The books, though, are entirely my choice and I write what I enjoy. That’s probably why time just disappears when I work on those stories.
4. How Does Your Writing Process Work?
I write whether I feel like it or not. Oddly enough, very good prose can result from forcing yourself to write even when you’re uninspired.
For nonfiction, I often start writing in the middle of a piece. When I’m researching, I’ll find little stories or facts that I want to include, and I’ll start scribbling, playing with them, making paragraphs. I know absolutely that I still need a lede and an introductory paragraph or two, but writing out the middle helps me see both how the beginning should go, and what the ending will be. You could say I build a bridge first, then look for the best landing spots on each bank.
Then I rewrite. Constantly. And when I think I’m done, I put the work aside for a day or two, then reread it. I always find something to change! It’s amazing how a good night’s sleep refreshes your eyes and your brain.
I don’t work with outlines usually; the exception is personal essays. I find that an essay goes astray very quickly if I don’t create an outline. I need to know what my main points will be so I can move from one to the other. My guess is that’s because an essay is not a story, necessarily. The beginning, middle, and end are not self-evident so I must impose a structure.
And . . . that’s it!
Now I Tag Three Other Bloggers:
Dana Melton and Jessica Alexander, who publish under the pen name Kirby Howell, have been writing together since 2000 when they met at the University of Alabama. Dana, a native Southerner, quickly showed Jessica the joys of living below the Mason Dixon Line. Having lived in nearly every other part of the country, it didn’t take Jessica long to acclimate to sweet tea, grits, and football. They now live in Los Angeles with their husbands and have penned two young adult novels, Autumn in the City of Angels, and its sequel, Autumn in the Dark Meadows. Their blog is at KirbyHowell.com.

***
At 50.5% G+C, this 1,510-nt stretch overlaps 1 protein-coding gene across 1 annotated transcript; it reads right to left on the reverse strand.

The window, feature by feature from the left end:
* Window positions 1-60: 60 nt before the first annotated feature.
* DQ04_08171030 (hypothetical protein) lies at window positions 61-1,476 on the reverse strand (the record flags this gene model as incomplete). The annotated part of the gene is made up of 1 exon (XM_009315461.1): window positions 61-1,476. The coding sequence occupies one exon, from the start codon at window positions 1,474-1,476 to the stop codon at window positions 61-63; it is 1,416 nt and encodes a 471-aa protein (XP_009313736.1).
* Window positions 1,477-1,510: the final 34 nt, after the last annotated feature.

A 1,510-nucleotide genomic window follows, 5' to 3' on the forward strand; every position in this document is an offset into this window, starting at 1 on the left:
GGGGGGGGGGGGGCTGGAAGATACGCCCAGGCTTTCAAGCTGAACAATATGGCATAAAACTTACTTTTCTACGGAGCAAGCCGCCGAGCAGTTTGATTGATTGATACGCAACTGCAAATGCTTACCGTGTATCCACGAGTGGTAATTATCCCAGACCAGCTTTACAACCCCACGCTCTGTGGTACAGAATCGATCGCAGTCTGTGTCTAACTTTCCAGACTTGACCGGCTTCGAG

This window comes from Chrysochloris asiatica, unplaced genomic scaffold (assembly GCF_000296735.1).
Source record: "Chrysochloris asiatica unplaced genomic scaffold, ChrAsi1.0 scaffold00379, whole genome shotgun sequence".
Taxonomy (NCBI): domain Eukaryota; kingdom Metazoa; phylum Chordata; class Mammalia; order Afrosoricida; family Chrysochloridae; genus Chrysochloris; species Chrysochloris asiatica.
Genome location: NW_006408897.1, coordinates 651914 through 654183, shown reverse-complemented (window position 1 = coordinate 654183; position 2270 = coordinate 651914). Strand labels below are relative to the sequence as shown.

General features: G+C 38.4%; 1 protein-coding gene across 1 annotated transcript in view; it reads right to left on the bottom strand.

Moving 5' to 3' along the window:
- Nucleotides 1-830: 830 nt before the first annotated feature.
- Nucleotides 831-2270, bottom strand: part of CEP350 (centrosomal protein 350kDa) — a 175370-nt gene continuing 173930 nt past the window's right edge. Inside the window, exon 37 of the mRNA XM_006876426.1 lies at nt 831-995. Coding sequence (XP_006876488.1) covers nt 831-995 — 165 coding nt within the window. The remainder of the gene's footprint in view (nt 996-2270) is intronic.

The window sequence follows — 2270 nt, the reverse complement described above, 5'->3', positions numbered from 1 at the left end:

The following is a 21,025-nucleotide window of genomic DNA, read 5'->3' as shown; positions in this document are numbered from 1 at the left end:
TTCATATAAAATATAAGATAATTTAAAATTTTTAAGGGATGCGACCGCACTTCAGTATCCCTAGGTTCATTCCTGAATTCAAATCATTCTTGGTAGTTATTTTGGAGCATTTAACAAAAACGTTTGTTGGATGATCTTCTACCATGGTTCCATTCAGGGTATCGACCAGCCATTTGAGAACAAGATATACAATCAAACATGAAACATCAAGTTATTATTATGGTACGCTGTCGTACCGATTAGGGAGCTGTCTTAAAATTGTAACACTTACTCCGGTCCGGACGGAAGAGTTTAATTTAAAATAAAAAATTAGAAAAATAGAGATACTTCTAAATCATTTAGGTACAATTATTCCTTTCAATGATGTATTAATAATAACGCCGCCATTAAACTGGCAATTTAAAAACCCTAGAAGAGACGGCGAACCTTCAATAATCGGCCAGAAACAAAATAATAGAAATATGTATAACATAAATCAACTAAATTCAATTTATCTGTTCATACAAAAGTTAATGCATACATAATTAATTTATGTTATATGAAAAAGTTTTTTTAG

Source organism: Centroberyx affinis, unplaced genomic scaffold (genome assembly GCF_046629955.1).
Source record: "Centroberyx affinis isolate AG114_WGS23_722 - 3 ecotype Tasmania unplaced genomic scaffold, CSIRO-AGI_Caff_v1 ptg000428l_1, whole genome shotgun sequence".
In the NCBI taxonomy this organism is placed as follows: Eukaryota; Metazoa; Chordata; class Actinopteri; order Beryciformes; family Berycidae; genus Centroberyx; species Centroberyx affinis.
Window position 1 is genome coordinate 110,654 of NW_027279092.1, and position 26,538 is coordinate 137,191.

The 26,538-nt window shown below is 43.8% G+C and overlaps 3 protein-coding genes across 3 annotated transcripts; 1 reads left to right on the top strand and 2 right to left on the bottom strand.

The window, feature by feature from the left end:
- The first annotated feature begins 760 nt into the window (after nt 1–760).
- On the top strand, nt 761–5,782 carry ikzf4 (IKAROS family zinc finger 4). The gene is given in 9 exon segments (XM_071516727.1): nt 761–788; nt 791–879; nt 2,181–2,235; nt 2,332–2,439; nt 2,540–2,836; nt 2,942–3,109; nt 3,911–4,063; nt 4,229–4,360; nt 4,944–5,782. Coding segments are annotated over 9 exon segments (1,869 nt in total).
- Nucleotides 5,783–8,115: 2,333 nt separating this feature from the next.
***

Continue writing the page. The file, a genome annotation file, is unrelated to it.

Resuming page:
Debra Ann Pawlak writes from southeastern Michigan. Her latest book, Bringing Up Oscar, The Men and Women Who Founded the Academy, is available online in hardcover, paperback, ebook and audio versions. Her work has also appeared in various publications such as Chicken Soup for the Soul, Scoliosis Quarterly, Aviation History, Pennsylvania Heritage, The Writer and Michigan History Magazines. To learn more, please visit her website at DebraAnnPawlak.com or her Facebook page (Hollywood: Tales from Tinsel Town). You can follow her on Twitter too: @DAPwriter.
Barbie Herrera writes under the pen name, Martha Emms. Her book, Portrait of Our Marriage: Memoirs of Love, Family, the Internet, and Obsession takes you behind closed doors into the hidden world of a couple’s sexual relationship. Follow their journey as a husband’s casual interest in pornography escalates and changes their lives. Intimate details shared from eight women’s lives add to this blatantly real addiction of our time. This story has mature content but is not pornographic. Follow Martha on Facebook and @barbiesway on Twitter, or on her MarthaEmms blog.